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The Best Recruiting Boards for Your Recruiting Dollars

By Allison Reilly Wed, Jul 09,2014 @ AM

best job boards recruiting boardsThe RPOA, in partnership with Software Advice and the National Human Resources Association, conducted a survey with 150 recruiters to determine the best job boards. We conducted this survey to figure out which job boards provide the best value for recruiters in terms of quality, quantity and price. Our best job boards survey asked asked recruiters specifically about six job boards: Glassdoor, LinkedIn, Monster, Craigslist, Indeed and Careerbuilder. Although all the recruiters didn't use all six of the job boards, all of them were used by some percentage of those surveyed. Here are the results of our survey:

LinkedIn delivers the highest quality of applicants at an affordable price range.

A whopping 40 percent of those surveyed said that LinkedIn delivered a high quality of applicants. CareerBuilder was a distant second, as only 16 percent of those surveyed said the site delivered a high quality of applicants. It's important to note that LinkedIn was the only job board of the six investigated in our survey that delivered "high-quality" applicants more than 20 percent of the time. Most of the time, the recruiters said that the job board delivered candidates of an "average quality."

We'd also like to note that our survey didn't specify or ask why LinkedIn delivers the highest quality of applicants in comparison to the other sources that were surveyed. If we were to guess, then we would think that the quality comes from the possibility that many LinkedIn hires are also referral hires. Research has shown time and time again that referrals are often high quality hires, although referral sources aren't a primary or common source of applicants.

Indeed delivers the highest quantity of applicants at an affordable price range.

LinkedIn was a close second in quantity, but Indeed.com took this category by just three percentage points. Thirty percent of recruiters said Indeed delivered a "high quantity" of candidates, compared to 27 percent of recruiters who said the same for LinkedIn. Glassdoor came in last, with only 8 percent of recruiters saying the job board delivered the highest quantity of applicants. However, Glassdoor came in last in all three categories and was used by the fewest recruiters in our survey.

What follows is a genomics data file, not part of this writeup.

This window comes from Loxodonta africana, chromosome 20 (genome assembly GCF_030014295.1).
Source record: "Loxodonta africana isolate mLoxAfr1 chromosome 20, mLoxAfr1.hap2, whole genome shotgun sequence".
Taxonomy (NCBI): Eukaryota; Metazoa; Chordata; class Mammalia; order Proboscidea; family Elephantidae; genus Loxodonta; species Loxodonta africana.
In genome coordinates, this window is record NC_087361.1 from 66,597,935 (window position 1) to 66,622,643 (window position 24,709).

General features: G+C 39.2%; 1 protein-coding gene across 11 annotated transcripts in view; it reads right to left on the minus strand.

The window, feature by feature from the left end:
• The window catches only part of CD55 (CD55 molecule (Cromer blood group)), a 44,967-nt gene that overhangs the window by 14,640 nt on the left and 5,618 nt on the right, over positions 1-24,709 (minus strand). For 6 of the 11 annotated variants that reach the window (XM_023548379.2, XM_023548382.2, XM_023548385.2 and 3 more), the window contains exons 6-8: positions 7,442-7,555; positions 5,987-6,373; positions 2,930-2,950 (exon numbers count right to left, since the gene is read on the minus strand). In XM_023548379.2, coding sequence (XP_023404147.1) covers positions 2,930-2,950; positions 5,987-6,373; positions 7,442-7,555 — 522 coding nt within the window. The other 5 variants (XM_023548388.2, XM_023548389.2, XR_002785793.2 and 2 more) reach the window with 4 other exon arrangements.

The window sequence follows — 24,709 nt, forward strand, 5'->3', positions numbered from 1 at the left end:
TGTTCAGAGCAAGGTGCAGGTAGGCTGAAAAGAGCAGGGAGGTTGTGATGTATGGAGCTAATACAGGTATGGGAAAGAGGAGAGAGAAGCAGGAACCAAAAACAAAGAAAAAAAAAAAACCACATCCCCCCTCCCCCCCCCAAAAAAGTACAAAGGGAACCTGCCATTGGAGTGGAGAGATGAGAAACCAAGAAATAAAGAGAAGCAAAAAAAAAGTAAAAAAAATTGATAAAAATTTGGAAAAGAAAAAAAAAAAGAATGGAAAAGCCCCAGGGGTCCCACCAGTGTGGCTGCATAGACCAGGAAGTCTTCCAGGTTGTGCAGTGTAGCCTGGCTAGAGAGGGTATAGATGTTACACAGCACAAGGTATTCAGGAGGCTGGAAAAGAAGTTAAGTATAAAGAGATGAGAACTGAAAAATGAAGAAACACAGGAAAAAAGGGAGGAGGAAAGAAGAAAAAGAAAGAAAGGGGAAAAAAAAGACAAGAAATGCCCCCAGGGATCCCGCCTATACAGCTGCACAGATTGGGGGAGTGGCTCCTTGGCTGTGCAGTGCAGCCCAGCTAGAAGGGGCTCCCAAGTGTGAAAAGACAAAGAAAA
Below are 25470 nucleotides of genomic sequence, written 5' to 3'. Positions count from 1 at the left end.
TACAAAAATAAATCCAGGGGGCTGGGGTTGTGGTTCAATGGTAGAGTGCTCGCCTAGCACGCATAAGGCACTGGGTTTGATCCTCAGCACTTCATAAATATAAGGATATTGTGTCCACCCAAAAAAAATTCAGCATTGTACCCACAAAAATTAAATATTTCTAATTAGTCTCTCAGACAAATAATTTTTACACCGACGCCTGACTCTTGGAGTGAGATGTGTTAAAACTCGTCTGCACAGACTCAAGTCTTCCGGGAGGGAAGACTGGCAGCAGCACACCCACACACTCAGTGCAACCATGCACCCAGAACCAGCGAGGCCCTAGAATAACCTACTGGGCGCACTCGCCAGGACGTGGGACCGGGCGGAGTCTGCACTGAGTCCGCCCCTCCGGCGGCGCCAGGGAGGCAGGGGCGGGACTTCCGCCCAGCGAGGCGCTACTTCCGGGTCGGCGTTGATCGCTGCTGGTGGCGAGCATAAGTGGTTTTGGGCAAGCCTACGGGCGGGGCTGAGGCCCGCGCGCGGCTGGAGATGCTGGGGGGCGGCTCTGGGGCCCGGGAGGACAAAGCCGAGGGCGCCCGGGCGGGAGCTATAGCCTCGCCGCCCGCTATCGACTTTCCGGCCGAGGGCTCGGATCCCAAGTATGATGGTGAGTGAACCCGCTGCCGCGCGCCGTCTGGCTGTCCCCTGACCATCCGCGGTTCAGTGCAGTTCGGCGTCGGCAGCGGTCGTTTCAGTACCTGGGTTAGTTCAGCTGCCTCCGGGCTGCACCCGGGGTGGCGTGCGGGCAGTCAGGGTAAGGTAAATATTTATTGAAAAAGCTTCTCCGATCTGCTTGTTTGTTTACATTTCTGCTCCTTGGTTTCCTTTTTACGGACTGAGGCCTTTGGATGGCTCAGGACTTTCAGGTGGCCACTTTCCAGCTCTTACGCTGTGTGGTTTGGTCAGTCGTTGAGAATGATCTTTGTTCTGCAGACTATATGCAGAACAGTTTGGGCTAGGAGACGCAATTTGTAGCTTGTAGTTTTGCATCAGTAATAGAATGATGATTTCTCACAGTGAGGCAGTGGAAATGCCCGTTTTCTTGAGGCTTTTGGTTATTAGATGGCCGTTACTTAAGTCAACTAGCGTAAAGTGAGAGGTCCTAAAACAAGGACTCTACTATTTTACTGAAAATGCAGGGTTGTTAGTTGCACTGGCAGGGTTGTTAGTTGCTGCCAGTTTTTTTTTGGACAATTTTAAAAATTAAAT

Monster and Careerbuilder were a close third and fourth, with 24 and 23 percent of recruiters respectively saying that the job board delivered a "high quantity" of candidates.

Craigslist is the least expensive, but delivers lower quantity and quality of candidates than other job boards.

Recruiters were nearly unanimous on the low cost of Craiglist. Although only 42 percent of recruiters said Craiglists was of "low-cost", an equal percentage of recruiters don't even use Craiglist, while fewer than 10 percent said the job board was of "high-cost" or "medium-cost."

According to our survey, recruiters were torn about LinkedIn's overall cost. There was nearly an even split among the number of recruiters who said the social media site was of "high-cost," "medium-cost," or "low-cost." It's likely that this is due to the variety of plans LinkedIn offers organizations, which can go as high as $899 per month. Monster and Careerbuilder were considered to be of "high-cost" by the highest percentage of recruiters.

Although organizations ought to consider the resources they are allocating to each of these candidate sources, it's also important to note that organizations shouldn't exclusively source from these three sources. We point this out because this survey did not address the quality of hire for each of these sources, but that is a topic that we do address in some of our leadership forums. Here is the full survey and survey results from Software Advice, if interested.

candidate sources charts

Topics: rpoa news, talent acquisition, recruiting best practices, recruiting technology